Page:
With so many weekend options including movies, concerts, theatrical shows, escape games of sorts, etc, I have spent some time thinking about why community theatre is important and the reasons people should (and do) support it. Drawing from my own experiences, I believe volunteer theatre is a valuable resource in our communities for performers, crew members, sponsors, and audience members alike.
I was barely six years old when my mom took me to audition for a production of Peter Cottontail with a local children’s group, and after being cast as the lead in my debut performance I was hooked. While I dabbled in sports and other recreational activities, I focused mainly on theatre and performing and booked my first professional production at the age of eighteen. Over the next six years I traveled the country living the dream- making a living as a performer! But something was missing, and I started to realize that there was a difference acting on stage as a job vs. a hobby. While I still loved to perform, I yearned for the heart and sense of camaraderie I had always found in community theatre.
So what made community vs. professional so different? And why is community theatre so important to me, and so many others? Here are some examples:
Encourage New Talent
Many successful actors, directors, writers, and choreographers have launched their careers in humble, small town playhouses. (Did you know Country music artist Chris Young and American Idol alum Colton Dixon both performed in Arts Center productions, just to name a few?) By sponsoring shows and attending performances, you are not only supporting an important arts outlet but also providing encouragement to the cast and crew.
Provide Opportunities for Young Artists
As I stated above, I walked into an audition as an average six year old and closed my first show feeling like a superstar! I have already written a blog focusing on why the arts are important for children (click here to read it!) so I won’t spend too much time on the subject, but I will say that I have seen theatre open up a world of new opportunities for children. While physical size and abilities sometimes hinder kids in sports and school activities, the world of community theatre provides a safe place for even the shyest or quirkiest of students. As a director, I have witnessed young children sobbing out of stage fright at their first audition who go on to steal the show, and the “outsider” who may have been rejected by his peers become the center of attention. There’s something about community theatre that accepts everyone and I treasure the wide variety of people I have met and the children I have had the opportunity to mentor.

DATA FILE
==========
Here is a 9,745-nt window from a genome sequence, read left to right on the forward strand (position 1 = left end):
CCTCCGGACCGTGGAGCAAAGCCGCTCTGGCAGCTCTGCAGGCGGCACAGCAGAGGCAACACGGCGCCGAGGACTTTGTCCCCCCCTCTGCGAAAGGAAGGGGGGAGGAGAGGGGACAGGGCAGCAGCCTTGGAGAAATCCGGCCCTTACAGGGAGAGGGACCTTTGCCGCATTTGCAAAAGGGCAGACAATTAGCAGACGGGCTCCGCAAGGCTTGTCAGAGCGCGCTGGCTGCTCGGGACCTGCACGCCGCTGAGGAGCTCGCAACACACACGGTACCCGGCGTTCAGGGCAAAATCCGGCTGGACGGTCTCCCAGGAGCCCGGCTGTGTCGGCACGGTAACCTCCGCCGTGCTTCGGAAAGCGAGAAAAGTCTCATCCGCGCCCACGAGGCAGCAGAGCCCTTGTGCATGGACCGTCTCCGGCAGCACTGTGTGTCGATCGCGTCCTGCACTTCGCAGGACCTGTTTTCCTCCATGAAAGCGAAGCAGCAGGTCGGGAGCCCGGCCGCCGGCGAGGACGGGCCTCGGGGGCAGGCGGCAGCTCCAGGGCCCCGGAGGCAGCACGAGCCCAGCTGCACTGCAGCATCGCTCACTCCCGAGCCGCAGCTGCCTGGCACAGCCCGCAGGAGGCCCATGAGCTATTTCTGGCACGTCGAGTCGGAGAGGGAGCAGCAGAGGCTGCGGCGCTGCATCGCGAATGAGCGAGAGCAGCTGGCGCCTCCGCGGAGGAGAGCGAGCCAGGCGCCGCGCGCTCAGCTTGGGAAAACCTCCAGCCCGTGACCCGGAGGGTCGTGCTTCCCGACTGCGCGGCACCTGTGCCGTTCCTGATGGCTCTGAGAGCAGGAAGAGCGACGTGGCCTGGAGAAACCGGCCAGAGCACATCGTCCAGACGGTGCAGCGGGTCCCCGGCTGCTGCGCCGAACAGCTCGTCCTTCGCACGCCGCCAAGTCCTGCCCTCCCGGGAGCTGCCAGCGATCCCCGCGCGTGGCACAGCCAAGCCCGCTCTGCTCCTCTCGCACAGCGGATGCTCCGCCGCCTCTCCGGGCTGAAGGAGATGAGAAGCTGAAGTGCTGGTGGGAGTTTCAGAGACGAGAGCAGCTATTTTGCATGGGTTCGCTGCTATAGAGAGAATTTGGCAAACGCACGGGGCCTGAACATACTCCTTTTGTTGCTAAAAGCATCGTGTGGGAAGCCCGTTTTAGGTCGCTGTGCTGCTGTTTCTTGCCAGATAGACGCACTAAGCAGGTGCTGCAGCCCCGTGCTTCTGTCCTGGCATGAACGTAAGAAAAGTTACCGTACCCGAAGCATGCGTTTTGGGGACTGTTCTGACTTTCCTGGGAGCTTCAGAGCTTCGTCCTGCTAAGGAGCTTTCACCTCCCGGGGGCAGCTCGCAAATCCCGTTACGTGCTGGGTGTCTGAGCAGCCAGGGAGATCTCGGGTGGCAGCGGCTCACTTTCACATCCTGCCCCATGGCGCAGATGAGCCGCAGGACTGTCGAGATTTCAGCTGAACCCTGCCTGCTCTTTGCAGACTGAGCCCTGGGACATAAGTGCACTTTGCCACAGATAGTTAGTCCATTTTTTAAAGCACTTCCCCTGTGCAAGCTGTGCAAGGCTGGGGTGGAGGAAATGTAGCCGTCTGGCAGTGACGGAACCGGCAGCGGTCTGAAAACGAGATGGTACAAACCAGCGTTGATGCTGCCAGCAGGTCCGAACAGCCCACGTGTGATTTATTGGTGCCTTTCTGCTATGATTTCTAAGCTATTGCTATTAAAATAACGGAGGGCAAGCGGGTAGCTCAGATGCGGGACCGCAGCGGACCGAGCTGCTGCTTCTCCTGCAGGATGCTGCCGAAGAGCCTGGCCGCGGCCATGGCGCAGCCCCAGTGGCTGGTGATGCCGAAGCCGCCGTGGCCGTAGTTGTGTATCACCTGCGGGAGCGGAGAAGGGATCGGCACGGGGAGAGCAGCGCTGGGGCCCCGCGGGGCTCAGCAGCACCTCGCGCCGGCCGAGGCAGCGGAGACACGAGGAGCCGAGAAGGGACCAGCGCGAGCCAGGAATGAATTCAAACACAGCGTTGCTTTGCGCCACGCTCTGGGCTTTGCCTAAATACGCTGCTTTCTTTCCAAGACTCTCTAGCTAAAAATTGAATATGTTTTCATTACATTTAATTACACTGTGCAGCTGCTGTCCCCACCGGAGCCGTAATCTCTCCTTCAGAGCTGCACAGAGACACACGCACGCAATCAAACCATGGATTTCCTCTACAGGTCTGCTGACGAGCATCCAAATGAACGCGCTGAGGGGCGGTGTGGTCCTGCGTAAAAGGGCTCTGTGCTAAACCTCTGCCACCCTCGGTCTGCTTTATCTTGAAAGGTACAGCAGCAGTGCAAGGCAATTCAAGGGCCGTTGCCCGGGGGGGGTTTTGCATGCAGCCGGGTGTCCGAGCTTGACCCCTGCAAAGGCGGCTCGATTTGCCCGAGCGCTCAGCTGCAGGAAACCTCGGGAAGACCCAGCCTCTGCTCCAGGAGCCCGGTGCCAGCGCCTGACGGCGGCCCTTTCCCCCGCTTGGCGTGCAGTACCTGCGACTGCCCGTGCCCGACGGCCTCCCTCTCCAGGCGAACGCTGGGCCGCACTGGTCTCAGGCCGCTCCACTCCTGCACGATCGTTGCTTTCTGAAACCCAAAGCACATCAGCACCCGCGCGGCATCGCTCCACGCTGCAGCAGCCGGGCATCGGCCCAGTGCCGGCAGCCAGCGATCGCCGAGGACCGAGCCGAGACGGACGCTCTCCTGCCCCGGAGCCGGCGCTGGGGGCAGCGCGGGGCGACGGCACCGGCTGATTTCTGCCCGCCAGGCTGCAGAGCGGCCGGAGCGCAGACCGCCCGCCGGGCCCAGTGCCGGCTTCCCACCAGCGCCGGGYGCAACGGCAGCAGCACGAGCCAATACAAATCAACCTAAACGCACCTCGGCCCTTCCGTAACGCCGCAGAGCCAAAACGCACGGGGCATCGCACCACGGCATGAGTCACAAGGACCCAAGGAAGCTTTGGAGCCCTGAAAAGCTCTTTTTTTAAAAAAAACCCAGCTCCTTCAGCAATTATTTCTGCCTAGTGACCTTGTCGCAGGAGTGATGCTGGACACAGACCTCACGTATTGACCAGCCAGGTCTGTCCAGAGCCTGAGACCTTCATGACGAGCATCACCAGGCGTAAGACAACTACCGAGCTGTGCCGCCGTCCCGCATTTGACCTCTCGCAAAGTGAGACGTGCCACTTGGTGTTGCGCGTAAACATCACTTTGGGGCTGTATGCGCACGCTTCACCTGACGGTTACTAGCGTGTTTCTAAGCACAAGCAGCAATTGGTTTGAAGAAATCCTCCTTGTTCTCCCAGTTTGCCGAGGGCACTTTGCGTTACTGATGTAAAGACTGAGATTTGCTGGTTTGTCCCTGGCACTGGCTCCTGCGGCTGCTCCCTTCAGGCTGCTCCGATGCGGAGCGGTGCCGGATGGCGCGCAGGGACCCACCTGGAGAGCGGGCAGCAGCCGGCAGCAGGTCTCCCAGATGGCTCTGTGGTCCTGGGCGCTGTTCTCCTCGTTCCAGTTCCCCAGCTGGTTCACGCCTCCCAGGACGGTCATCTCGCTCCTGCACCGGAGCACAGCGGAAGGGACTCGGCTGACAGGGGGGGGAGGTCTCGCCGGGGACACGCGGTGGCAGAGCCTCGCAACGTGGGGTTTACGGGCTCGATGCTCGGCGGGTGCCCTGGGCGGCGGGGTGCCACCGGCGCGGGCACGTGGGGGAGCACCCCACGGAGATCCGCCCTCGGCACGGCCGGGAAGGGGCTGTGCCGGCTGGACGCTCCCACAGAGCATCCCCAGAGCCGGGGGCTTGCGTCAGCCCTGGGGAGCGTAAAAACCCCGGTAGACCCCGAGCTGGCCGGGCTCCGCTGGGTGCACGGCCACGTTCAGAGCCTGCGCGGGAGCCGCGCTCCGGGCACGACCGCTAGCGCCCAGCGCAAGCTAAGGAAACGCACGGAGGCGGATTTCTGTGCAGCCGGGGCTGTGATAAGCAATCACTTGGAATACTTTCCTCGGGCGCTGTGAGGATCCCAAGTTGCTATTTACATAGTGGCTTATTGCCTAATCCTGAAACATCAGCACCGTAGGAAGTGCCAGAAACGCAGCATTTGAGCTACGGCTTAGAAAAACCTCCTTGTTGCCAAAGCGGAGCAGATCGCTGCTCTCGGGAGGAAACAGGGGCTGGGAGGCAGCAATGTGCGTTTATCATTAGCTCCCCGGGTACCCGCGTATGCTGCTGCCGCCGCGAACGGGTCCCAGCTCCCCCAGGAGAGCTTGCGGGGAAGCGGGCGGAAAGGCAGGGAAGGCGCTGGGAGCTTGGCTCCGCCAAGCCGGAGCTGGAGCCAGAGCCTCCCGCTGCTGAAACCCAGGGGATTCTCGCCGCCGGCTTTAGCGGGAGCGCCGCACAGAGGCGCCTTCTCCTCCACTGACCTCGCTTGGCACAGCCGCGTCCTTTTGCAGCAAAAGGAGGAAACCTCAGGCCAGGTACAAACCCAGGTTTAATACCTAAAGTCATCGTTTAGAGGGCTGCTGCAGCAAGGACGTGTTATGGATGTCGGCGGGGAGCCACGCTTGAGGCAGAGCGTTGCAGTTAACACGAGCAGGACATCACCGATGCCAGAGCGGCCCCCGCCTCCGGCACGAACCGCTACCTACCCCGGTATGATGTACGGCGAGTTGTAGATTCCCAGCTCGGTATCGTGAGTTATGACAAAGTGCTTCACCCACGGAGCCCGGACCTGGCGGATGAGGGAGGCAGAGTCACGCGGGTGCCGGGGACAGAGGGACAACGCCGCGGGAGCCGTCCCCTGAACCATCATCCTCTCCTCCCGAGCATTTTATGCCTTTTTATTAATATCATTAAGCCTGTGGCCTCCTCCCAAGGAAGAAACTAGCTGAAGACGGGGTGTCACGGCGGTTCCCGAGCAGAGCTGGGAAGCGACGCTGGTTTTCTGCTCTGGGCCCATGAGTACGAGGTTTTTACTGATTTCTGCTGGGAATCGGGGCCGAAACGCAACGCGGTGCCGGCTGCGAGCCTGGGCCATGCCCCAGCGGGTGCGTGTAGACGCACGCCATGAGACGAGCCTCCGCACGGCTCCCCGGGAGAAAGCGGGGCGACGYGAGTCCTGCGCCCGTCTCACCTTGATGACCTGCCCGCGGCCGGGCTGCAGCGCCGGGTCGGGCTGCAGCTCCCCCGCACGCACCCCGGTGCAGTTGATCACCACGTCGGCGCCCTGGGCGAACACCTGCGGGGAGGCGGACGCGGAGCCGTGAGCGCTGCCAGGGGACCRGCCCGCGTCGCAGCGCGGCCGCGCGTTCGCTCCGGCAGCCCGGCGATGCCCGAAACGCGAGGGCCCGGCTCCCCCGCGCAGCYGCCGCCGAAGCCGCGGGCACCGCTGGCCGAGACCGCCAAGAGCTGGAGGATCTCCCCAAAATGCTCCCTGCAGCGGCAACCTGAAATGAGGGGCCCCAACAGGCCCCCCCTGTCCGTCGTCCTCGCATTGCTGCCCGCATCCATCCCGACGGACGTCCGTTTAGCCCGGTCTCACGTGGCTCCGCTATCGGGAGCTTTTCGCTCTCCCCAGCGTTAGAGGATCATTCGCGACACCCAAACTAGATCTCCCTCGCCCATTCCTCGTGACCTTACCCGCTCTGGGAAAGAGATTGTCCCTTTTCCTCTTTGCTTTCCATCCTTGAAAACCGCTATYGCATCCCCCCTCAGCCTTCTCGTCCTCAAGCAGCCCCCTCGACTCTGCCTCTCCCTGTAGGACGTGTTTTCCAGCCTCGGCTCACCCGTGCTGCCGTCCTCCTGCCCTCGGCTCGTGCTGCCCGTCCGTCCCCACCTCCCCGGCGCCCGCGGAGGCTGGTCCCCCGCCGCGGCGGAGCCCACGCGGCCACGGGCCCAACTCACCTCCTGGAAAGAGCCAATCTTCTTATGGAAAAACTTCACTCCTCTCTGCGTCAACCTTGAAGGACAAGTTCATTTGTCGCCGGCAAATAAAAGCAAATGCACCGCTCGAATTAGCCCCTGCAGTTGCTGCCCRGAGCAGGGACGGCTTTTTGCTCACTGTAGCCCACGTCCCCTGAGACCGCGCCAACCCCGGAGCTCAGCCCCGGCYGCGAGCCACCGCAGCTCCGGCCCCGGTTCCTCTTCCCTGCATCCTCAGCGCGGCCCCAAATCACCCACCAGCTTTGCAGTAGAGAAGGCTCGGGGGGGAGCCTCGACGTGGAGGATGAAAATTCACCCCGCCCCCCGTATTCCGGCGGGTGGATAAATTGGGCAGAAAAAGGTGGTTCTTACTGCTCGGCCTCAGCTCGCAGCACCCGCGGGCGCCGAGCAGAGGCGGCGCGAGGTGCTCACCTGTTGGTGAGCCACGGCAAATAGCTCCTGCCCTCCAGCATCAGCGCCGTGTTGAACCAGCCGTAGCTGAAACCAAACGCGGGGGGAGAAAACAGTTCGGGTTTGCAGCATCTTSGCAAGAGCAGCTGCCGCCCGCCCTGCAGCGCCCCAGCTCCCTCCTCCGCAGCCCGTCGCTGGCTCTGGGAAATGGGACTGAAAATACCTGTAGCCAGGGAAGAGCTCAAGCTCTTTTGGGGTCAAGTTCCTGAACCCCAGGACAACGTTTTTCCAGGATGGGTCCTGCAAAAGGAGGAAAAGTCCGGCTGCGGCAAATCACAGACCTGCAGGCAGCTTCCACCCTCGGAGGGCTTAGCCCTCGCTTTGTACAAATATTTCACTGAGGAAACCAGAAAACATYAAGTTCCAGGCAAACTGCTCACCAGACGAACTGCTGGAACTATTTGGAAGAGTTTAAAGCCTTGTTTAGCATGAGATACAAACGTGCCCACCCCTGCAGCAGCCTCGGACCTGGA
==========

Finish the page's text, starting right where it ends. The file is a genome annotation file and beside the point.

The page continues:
Create a Need for Special Skills
Not everyone can stand center stage and belt out “Tomorrow” from Annie, and just as many of us don’t dare pick up a hammer and nail! Community theatre requires so many different skill sets, that virtually anyone can find a place they are needed. Your skill might be painting a backdrop, building a set piece, sewing a costume, holding a spotlight, working backstage, or even shopping for props! In one of the most recent shows I performed in, we even used an “illusionist” to teach the cast and crew magic tricks that could be used in the show! By supporting community theatre, you give your brother, mother, next door neighbor, Sunday school teacher, veterinarian, and janitor an opportunity to volunteer their time and skills.
Local Business Supports Local Business
The Arts Center, like many community theatre groups, is a non-profit organization and requires the support of local business to financially back shows and events. Sponsors not only help grow recognition of their own brand by including their logos on programs, marketing materials, websites, etc, but also keep the arts going in the community. Sponsorship isn’t expensive and community theatres can, in return, help their local business reach hundreds of potential customers through ads and sponsor recognition.
Just to name a few…
I could go on and on about reasons why everyone should support their local community theatre, but I hope you are coming up with your own ideas of how your ticket purchase, skill set, or sponsorship can benefit so many people.
Although our lives have all become very busy as of late, when you find yourself with a free Saturday night, consider attending a show put on by your local community theatre. I think you will be surprised to discover the incredible talent performing on our Middle Tennessee stages thanks to the support of patrons like YOU.